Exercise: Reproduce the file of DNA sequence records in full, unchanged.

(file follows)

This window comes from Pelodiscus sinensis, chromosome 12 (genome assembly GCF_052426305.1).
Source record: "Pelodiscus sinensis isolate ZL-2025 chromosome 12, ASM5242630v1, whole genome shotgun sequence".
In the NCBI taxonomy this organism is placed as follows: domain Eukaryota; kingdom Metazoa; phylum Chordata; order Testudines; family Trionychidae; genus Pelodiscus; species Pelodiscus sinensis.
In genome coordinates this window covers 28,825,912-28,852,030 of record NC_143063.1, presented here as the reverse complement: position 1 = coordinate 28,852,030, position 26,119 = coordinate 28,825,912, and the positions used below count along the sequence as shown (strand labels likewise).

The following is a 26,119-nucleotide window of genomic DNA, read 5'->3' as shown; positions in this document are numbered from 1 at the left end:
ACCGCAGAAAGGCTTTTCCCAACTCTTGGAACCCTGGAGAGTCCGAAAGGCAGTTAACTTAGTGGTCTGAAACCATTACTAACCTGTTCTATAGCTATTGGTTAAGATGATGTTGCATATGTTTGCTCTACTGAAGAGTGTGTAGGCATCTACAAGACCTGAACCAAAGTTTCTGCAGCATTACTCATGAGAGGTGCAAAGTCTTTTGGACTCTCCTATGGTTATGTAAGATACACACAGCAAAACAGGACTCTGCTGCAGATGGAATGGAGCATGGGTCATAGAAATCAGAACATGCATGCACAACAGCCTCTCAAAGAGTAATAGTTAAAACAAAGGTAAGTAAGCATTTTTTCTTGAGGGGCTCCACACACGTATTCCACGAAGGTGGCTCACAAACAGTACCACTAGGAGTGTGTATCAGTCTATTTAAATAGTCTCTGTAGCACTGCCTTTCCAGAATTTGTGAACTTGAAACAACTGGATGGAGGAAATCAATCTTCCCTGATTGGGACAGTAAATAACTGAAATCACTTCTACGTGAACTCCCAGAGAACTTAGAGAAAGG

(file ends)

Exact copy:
This window comes from Pelodiscus sinensis, chromosome 12 (genome assembly GCF_052426305.1).
Source record: "Pelodiscus sinensis isolate ZL-2025 chromosome 12, ASM5242630v1, whole genome shotgun sequence".
In the NCBI taxonomy this organism is placed as follows: domain Eukaryota; kingdom Metazoa; phylum Chordata; order Testudines; family Trionychidae; genus Pelodiscus; species Pelodiscus sinensis.
In genome coordinates this window covers 28,825,912-28,852,030 of record NC_143063.1, presented here as the reverse complement: position 1 = coordinate 28,852,030, position 26,119 = coordinate 28,825,912, and the positions used below count along the sequence as shown (strand labels likewise).

The following is a 26,119-nucleotide window of genomic DNA, read 5'->3' as shown; positions in this document are numbered from 1 at the left end:
ACCGCAGAAAGGCTTTTCCCAACTCTTGGAACCCTGGAGAGTCCGAAAGGCAGTTAACTTAGTGGTCTGAAACCATTACTAACCTGTTCTATAGCTATTGGTTAAGATGATGTTGCATATGTTTGCTCTACTGAAGAGTGTGTAGGCATCTACAAGACCTGAACCAAAGTTTCTGCAGCATTACTCATGAGAGGTGCAAAGTCTTTTGGACTCTCCTATGGTTATGTAAGATACACACAGCAAAACAGGACTCTGCTGCAGATGGAATGGAGCATGGGTCATAGAAATCAGAACATGCATGCACAACAGCCTCTCAAAGAGTAATAGTTAAAACAAAGGTAAGTAAGCATTTTTTCTTGAGGGGCTCCACACACGTATTCCACGAAGGTGGCTCACAAACAGTACCACTAGGAGTGTGTATCAGTCTATTTAAATAGTCTCTGTAGCACTGCCTTTCCAGAATTTGTGAACTTGAAACAACTGGATGGAGGAAATCAATCTTCCCTGATTGGGACAGTAAATAACTGAAATCACTTCTACGTGAACTCCCAGAGAACTTAGAGAAAGG